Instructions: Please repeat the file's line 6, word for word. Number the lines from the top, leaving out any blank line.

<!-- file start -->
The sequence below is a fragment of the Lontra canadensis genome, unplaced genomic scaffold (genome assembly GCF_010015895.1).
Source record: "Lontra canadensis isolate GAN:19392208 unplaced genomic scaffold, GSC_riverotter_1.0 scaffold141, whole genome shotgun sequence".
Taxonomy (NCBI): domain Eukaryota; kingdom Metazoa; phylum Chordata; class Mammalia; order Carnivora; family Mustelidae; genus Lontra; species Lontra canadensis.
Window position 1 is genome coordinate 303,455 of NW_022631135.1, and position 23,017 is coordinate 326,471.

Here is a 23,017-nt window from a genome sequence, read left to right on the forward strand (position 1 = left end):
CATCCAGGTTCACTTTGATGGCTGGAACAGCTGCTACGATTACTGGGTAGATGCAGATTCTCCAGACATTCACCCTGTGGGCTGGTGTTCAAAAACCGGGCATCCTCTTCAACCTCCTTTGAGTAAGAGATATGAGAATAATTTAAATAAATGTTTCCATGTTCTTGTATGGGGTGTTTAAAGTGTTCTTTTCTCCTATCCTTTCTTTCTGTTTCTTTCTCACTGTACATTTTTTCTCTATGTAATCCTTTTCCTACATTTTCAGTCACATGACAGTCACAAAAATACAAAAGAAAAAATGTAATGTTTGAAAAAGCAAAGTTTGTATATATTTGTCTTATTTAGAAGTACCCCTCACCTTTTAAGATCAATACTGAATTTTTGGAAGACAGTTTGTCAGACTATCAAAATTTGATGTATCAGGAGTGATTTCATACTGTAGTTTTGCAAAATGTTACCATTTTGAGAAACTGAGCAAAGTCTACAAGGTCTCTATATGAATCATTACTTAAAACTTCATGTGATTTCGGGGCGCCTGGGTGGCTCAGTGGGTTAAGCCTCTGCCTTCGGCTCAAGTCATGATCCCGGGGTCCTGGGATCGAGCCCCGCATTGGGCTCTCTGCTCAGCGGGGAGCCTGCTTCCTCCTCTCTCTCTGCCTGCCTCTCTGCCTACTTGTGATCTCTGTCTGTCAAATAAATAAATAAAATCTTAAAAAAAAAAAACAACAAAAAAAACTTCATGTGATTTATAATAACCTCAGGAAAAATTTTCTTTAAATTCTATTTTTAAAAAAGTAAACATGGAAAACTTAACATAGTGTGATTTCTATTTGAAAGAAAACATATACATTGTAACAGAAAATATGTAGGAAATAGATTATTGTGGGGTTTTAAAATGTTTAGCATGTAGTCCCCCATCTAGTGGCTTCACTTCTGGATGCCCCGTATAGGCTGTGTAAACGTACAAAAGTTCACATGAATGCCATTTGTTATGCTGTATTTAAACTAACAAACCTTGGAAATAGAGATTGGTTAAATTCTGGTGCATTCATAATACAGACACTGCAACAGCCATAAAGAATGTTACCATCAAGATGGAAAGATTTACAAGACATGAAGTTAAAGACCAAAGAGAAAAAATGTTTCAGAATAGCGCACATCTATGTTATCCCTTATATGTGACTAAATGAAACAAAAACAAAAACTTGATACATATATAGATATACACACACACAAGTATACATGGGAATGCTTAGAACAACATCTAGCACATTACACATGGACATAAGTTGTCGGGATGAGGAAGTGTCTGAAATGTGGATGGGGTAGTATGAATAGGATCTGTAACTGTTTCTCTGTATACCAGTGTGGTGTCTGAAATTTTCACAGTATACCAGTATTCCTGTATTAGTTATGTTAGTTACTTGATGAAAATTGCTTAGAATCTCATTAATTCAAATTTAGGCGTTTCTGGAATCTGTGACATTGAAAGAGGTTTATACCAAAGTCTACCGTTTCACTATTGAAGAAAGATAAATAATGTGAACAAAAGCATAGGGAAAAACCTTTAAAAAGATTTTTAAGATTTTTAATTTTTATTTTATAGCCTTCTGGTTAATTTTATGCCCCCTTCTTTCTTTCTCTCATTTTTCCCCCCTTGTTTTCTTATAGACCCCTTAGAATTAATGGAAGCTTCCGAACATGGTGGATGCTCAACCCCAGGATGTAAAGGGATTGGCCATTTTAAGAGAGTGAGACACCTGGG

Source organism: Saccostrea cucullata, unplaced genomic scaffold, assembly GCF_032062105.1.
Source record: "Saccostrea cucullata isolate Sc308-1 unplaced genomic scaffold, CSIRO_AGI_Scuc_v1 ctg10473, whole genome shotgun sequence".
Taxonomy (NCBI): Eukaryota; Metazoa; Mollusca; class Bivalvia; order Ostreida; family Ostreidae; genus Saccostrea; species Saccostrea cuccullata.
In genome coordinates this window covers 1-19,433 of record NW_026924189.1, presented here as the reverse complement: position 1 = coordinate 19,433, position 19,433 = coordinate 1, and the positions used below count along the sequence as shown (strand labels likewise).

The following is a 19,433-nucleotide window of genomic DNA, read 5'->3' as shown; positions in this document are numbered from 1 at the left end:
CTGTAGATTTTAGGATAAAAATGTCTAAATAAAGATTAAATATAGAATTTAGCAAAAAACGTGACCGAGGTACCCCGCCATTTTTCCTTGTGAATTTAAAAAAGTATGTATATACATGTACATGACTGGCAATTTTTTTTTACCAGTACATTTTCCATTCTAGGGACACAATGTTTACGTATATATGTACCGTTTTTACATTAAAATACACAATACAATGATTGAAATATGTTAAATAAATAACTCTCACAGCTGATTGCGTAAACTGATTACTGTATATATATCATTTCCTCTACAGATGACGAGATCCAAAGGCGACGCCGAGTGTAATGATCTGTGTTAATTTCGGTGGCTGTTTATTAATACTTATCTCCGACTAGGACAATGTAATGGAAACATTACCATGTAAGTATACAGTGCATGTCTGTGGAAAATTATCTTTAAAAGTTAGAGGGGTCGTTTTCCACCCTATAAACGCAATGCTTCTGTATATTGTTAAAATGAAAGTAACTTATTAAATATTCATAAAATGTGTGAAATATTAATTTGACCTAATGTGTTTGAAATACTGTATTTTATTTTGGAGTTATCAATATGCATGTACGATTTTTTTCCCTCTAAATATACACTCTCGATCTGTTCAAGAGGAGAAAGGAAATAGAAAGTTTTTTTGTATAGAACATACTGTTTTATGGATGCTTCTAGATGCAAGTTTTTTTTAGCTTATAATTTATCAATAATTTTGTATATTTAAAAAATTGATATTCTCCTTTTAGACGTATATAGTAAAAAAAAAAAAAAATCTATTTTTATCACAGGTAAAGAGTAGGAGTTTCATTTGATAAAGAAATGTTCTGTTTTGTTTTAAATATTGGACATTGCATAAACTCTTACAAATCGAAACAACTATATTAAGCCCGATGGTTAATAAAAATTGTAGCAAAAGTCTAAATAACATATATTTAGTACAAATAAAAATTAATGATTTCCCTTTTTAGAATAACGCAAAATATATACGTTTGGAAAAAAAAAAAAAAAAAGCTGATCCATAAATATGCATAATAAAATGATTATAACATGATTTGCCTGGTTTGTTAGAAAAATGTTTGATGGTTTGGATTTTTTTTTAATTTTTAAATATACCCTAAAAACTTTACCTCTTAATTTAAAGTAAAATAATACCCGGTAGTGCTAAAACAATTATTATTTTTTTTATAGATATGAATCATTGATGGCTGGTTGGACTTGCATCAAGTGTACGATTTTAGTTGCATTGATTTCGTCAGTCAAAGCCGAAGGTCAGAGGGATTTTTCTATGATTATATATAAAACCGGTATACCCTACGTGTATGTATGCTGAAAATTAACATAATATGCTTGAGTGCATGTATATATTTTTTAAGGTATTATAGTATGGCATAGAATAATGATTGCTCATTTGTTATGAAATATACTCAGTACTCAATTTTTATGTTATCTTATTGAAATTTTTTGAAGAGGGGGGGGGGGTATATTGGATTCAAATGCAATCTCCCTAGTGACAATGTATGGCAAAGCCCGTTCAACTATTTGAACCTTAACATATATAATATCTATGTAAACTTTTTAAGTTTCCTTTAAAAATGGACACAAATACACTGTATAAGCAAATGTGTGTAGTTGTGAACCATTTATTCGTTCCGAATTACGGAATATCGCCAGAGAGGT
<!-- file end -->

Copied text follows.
CATCCAGGTTCACTTTGATGGCTGGAACAGCTGCTACGATTACTGGGTAGATGCAGATTCTCCAGACATTCACCCTGTGGGCTGGTGTTCAAAAACCGGGCATCCTCTTCAACCTCCTTTGAGTAAGAGATATGAGAATAATTTAAATAAATGTTTCCATGTTCTTGTATGGGGTGTTTAAAGTGTTCTTTTCTCCTATCCTTTCTTTCTGTTTCTTTCTCACTGTACATTTTTTCTCTATGTAATCCTTTTCCTACATTTTCAGTCACATGACAGTCACAAAAATACAAAAGAAAAAATGTAATGTTTGAAAAAGCAAAGTTTGTATATATTTGTCTTATTTAGAAGTACCCCTCACCTTTTAAGATCAATACTGAATTTTTGGAAGACAGTTTGTCAGACTATCAAAATTTGATGTATCAGGAGTGATTTCATACTGTAGTTTTGCAAAATGTTACCATTTTGAGAAACTGAGCAAAGTCTACAAGGTCTCTATATGAATCATTACTTAAAACTTCATGTGATTTCGGGGCGCCTGGGTGGCTCAGTGGGTTAAGCCTCTGCCTTCGGCTCAAGTCATGATCCCGGGGTCCTGGGATCGAGCCCCGCATTGGGCTCTCTGCTCAGCGGGGAGCCTGCTTCCTCCTCTCTCTCTGCCTGCCTCTCTGCCTACTTGTGATCTCTGTCTGTCAAATAAATAAATAAAATCTTAAAAAAAAAAAACAACAAAAAAAACTTCATGTGATTTATAATAACCTCAGGAAAAATTTTCTTTAAATTCTATTTTTAAAAAAGTAAACATGGAAAACTTAACATAGTGTGATTTCTATTTGAAAGAAAACATATACATTGTAACAGAAAATATGTAGGAAATAGATTATTGTGGGGTTTTAAAATGTTTAGCATGTAGTCCCCCATCTAGTGGCTTCACTTCTGGATGCCCCGTATAGGCTGTGTAAACGTACAAAAGTTCACATGAATGCCATTTGTTATGCTGTATTTAAACTAACAAACCTTGGAAATAGAGATTGGTTAAATTCTGGTGCATTCATAATACAGACACTGCAACAGCCATAAAGAATGTTACCATCAAGATGGAAAGATTTACAAGACATGAAGTTAAAGACCAAAGAGAAAAAATGTTTCAGAATAGCGCACATCTATGTTATCCCTTATATGTGACTAAATGAAACAAAAACAAAAACTTGATACATATATAGATATACACACACACAAGTATACATGGGAATGCTTAGAACAACATCTAGCACATTACACATGGACATAAGTTGTCGGGATGAGGAAGTGTCTGAAATGTGGATGGGGTAGTATGAATAGGATCTGTAACTGTTTCTCTGTATACCAGTGTGGTGTCTGAAATTTTCACAGTATACCAGTATTCCTGTATTAGTTATGTTAGTTACTTGATGAAAATTGCTTAGAATCTCATTAATTCAAATTTAGGCGTTTCTGGAATCTGTGACATTGAAAGAGGTTTATACCAAAGTCTACCGTTTCACTATTGAAGAAAGATAAATAATGTGAACAAAAGCATAGGGAAAAACCTTTAAAAAGATTTTTAAGATTTTTAATTTTTATTTTATAGCCTTCTGGTTAATTTTATGCCCCCTTCTTTCTTTCTCTCATTTTTCCCCCCTTGTTTTCTTATAGACCCCTTAGAATTAATGGAAGCTTCCGAACATGGTGGATGCTCAACCCCAGGATGTAAAGGGATTGGCCATTTTAAGAGAGTGAGACACCTGGG